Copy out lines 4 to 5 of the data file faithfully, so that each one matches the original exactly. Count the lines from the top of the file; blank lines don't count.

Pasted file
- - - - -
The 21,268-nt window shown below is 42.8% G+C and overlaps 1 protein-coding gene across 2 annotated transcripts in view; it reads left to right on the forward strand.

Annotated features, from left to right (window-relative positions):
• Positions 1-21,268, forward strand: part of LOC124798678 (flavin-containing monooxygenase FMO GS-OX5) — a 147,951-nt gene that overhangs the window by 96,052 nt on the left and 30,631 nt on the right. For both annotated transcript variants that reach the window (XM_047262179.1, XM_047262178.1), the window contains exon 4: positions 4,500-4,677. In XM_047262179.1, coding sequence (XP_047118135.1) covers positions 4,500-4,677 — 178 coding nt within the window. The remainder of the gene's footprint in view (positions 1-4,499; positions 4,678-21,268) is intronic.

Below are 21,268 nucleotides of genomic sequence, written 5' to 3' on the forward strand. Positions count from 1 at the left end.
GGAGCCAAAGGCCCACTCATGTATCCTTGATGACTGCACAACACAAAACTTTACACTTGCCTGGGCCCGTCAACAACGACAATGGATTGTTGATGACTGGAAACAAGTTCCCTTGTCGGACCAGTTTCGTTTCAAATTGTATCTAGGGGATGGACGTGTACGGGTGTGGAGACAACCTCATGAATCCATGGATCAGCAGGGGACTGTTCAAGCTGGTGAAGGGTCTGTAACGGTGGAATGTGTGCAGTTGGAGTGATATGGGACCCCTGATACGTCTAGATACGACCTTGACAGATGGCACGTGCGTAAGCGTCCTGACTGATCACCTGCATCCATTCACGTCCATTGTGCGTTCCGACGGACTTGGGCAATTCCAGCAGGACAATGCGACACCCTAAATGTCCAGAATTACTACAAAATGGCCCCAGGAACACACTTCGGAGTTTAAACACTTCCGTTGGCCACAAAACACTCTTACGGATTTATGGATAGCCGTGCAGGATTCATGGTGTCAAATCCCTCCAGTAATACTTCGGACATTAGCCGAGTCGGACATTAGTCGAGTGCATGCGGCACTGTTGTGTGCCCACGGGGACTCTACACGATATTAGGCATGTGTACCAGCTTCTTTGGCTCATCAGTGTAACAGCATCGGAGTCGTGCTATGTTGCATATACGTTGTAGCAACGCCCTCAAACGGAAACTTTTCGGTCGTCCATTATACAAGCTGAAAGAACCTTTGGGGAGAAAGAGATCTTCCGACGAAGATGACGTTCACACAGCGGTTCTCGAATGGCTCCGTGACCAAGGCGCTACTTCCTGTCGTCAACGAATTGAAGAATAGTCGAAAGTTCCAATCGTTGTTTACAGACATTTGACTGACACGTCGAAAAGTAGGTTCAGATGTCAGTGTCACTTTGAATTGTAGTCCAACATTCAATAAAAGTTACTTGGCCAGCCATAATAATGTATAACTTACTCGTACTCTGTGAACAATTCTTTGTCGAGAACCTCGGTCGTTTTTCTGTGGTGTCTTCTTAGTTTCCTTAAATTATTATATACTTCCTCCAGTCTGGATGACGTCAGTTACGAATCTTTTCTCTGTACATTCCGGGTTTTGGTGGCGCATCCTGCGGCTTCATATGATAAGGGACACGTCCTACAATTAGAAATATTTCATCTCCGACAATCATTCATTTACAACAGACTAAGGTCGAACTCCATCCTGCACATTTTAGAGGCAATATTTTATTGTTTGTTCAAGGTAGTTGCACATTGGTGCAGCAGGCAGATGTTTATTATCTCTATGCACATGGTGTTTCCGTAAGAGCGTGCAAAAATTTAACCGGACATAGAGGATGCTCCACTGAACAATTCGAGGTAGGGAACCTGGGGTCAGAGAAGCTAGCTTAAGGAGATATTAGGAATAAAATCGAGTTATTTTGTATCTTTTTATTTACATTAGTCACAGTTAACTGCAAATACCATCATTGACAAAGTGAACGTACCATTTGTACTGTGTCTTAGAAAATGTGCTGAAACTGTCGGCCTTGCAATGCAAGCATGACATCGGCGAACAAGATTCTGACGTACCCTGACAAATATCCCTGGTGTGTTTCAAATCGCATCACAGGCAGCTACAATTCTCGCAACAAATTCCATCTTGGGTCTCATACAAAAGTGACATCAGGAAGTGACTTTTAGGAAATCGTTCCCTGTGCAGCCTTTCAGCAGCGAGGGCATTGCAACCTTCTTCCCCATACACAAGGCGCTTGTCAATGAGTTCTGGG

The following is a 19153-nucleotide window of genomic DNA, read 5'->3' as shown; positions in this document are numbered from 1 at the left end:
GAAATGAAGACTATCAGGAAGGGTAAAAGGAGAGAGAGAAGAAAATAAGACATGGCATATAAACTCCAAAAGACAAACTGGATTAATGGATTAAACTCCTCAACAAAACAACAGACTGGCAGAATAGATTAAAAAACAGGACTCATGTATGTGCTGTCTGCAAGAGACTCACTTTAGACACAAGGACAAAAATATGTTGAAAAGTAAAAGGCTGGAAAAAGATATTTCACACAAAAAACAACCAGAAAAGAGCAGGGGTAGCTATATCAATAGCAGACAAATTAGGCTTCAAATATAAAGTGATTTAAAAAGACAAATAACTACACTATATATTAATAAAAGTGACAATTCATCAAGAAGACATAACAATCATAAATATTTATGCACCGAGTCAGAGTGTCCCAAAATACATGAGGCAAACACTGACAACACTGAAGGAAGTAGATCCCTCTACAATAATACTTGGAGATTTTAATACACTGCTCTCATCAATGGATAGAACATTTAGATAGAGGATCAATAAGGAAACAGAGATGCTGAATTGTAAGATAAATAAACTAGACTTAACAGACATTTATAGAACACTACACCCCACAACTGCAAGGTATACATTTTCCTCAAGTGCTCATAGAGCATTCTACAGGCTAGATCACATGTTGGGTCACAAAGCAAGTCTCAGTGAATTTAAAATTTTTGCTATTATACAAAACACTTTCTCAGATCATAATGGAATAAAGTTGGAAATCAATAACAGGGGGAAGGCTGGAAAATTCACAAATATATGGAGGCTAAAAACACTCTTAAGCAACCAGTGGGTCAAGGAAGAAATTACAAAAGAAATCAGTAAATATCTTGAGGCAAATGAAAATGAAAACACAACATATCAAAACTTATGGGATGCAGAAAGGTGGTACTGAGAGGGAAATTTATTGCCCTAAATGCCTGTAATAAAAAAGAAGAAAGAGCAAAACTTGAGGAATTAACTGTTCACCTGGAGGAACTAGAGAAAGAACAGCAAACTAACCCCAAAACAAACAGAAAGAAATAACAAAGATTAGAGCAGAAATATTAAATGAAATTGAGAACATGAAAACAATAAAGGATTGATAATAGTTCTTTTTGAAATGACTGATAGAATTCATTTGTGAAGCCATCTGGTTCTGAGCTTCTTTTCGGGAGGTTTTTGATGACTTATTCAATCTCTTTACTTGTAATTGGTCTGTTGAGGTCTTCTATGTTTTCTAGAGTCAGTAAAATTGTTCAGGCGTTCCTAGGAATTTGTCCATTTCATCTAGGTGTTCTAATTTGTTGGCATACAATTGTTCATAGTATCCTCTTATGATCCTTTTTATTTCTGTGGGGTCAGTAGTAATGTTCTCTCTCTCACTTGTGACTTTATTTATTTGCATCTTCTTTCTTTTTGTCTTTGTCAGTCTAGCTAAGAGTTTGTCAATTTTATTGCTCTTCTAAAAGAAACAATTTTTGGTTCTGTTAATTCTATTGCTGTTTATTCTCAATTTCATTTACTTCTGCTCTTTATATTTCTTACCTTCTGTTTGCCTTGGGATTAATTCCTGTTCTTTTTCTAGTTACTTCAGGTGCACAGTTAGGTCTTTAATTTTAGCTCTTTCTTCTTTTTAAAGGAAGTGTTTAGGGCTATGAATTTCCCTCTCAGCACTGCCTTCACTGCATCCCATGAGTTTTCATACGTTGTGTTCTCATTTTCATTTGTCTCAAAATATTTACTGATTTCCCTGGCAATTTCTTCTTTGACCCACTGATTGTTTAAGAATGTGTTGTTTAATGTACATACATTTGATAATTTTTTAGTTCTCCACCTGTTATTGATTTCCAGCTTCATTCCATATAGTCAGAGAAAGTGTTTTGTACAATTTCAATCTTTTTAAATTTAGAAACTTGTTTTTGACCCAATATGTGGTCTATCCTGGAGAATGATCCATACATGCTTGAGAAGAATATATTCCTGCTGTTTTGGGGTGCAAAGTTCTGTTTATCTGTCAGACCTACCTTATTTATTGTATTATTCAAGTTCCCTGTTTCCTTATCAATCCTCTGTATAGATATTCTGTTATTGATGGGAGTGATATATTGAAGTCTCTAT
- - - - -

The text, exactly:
Below are 21,268 nucleotides of genomic sequence, written 5' to 3' on the forward strand. Positions count from 1 at the left end.
GGAGCCAAAGGCCCACTCATGTATCCTTGATGACTGCACAACACAAAACTTTACACTTGCCTGGGCCCGTCAACAACGACAATGGATTGTTGATGACTGGAAACAAGTTCCCTTGTCGGACCAGTTTCGTTTCAAATTGTATCTAGGGGATGGACGTGTACGGGTGTGGAGACAACCTCATGAATCCATGGATCAGCAGGGGACTGTTCAAGCTGGTGAAGGGTCTGTAACGGTGGAATGTGTGCAGTTGGAGTGATATGGGACCCCTGATACGTCTAGATACGACCTTGACAGATGGCACGTGCGTAAGCGTCCTGACTGATCACCTGCATCCATTCACGTCCATTGTGCGTTCCGACGGACTTGGGCAATTCCAGCAGGACAATGCGACACCCTAAATGTCCAGAATTACTACAAAATGGCCCCAGGAACACACTTCGGAGTTTAAACACTTCCGTTGGCCACAAAACACTCTTACGGATTTATGGATAGCCGTGCAGGATTCATGGTGTCAAATCCCTCCAGTAATACTTCGGACATTAGCCGAGTCGGACATTAGTCGAGTGCATGCGGCACTGTTGTGTGCCCACGGGGACTCTACACGATATTAGGCATGTGTACCAGCTTCTTTGGCTCATCAGTGTAACAGCATCGGAGTCGTGCTATGTTGCATATACGTTGTAGCAACGCCCTCAAACGGAAACTTTTCGGTCGTCCATTATACAAGCTGAAAGAACCTTTGGGGAGAAAGAGATCTTCCGACGAAGATGACGTTCACACAGCGGTTCTCGAATGGCTCCGTGACCAAGGCGCTACTTCCTGTCGTCAACGAATTGAAGAATAGTCGAAAGTTCCAATCGTTGTTTACAGACATTTGACTGACACGTCGAAAAGTAGGTTCAGATGTCAGTGTCACTTTGAATTGTAGTCCAACATTCAATAAAAGTTACTTGGCCAGCCATAATAATGTATAACTTACTCGTACTCTGTGAACAATTCTTTGTCGAGAACCTCGGTCGTTTTTCTGTGGTGTCTTCTTAGTTTCCTTAAATTATTATATACTTCCTCCAGTCTGGATGACGTCAGTTACGAATCTTTTCTCTGTACATTCCGGGTTTTGGTGGCGCATCCTGCGGCTTCATATGATAAGGGACACGTCCTACAATTAGAAATATTTCATCTCCGACAATCATTCATTTACAACAGACTAAGGTCGAACTCCATCCTGCACATTTTAGAGGCAATATTTTATTGTTTGTTCAAGGTAGTTGCACATTGGTGCAGCAGGCAGATGTTTATTATCTCTATGCACATGGTGTTTCCGTAAGAGCGTGCAAAAATTTAACCGGACATAGAGGATGCTCCACTGAACAATTCGAGGTAGGGAACCTGGGGTCAGAGAAGCTAGCTTAAGGAGATATTAGGAATAAAATCGAGTTATTTTGTATCTTTTTATTTACATTAGTCACAGTTAACTGCAAATACCATCATTGACAAAGTGAACGTACCATTTGTACTGTGTCTTAGAAAATGTGCTGAAACTGTCGGCCTTGCAATGCAAGCATGACATCGGCGAACAAGATTCTGACGTACCCTGACAAATATCCCTGGTGTGTTTCAAATCGCATCACAGGCAGCTACAATTCTCGCAACAAATTCCATCTTGGGTCTCATACAAAAGTGACATCAGGAAGTGACTTTTAGGAAATCGTTCCCTGTGCAGCCTTTCAGCAGCGAGGGCATTGCAACCTTCTTCCCCATACACAAGGCGCTTGTCAATGAGTTCTGGG